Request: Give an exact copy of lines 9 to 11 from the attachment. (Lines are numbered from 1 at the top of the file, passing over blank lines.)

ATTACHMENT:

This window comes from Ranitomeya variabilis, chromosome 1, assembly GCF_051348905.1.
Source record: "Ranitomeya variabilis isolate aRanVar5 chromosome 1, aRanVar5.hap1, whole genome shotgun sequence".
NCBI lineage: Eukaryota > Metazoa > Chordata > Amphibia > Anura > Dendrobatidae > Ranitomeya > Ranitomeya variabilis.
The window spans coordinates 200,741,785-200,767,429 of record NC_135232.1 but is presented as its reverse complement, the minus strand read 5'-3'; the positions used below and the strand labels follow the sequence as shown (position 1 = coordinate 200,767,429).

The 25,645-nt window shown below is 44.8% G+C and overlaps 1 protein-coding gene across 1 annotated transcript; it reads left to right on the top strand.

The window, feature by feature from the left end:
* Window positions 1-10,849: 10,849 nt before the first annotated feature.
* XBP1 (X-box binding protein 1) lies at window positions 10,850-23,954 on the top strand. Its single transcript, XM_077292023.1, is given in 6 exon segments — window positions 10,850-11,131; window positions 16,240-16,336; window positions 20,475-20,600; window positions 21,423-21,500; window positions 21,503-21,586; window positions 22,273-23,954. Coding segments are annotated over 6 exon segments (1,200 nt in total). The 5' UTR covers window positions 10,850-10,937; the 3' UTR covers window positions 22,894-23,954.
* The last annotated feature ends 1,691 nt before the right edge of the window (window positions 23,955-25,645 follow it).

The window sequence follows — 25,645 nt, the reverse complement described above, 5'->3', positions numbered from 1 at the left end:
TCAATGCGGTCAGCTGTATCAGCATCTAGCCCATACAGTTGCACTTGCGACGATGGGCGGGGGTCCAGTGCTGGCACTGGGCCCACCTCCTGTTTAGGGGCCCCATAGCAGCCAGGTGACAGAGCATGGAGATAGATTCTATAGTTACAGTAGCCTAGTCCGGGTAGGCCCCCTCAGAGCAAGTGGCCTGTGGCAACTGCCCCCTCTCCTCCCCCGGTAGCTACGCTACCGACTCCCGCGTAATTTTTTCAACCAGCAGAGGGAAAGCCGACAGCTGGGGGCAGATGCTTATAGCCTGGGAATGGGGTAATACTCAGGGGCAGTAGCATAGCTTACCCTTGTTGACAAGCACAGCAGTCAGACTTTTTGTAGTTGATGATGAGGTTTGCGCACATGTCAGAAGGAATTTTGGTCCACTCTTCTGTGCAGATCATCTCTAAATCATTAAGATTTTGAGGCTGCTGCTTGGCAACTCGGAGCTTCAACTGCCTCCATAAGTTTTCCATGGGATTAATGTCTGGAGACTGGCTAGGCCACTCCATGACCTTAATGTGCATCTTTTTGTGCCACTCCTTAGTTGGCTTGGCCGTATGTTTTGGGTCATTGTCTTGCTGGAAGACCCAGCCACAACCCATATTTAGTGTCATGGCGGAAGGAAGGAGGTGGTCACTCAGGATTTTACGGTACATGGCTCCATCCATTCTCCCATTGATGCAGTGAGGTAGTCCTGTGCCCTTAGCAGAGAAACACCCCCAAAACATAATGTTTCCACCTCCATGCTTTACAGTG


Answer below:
* The last annotated feature ends 1,691 nt before the right edge of the window (window positions 23,955-25,645 follow it).

The window sequence follows — 25,645 nt, the reverse complement described above, 5'->3', positions numbered from 1 at the left end:
TCAATGCGGTCAGCTGTATCAGCATCTAGCCCATACAGTTGCACTTGCGACGATGGGCGGGGGTCCAGTGCTGGCACTGGGCCCACCTCCTGTTTAGGGGCCCCATAGCAGCCAGGTGACAGAGCATGGAGATAGATTCTATAGTTACAGTAGCCTAGTCCGGGTAGGCCCCCTCAGAGCAAGTGGCCTGTGGCAACTGCCCCCTCTCCTCCCCCGGTAGCTACGCTACCGACTCCCGCGTAATTTTTTCAACCAGCAGAGGGAAAGCCGACAGCTGGGGGCAGATGCTTATAGCCTGGGAATGGGGTAATACTCAGGGGCAGTAGCATAGCTTACCCTTGTTGACAAGCACAGCAGTCAGACTTTTTGTAGTTGATGATGAGGTTTGCGCACATGTCAGAAGGAATTTTGGTCCACTCTTCTGTGCAGATCATCTCTAAATCATTAAGATTTTGAGGCTGCTGCTTGGCAACTCGGAGCTTCAACTGCCTCCATAAGTTTTCCATGGGATTAATGTCTGGAGACTGGCTAGGCCACTCCATGACCTTAATGTGCATCTTTTTGTGCCACTCCTTAGTTGGCTTGGCCGTATGTTTTGGGTCATTGTCTTGCTGGAAGACCCAGCCACAACCCATATTTAGTGTCATGGCGGAAGGAAGGAGGTGGTCACTCAGGATTTTACGGTACATGGCTCCATCCATTCTCCCATTGATGCAGTGAGGTAGTCCTGTGCCCTTAGCAGAGAAACACCCCCAAAACATAATGTTTCCACCTCCATGCTTTACAGTG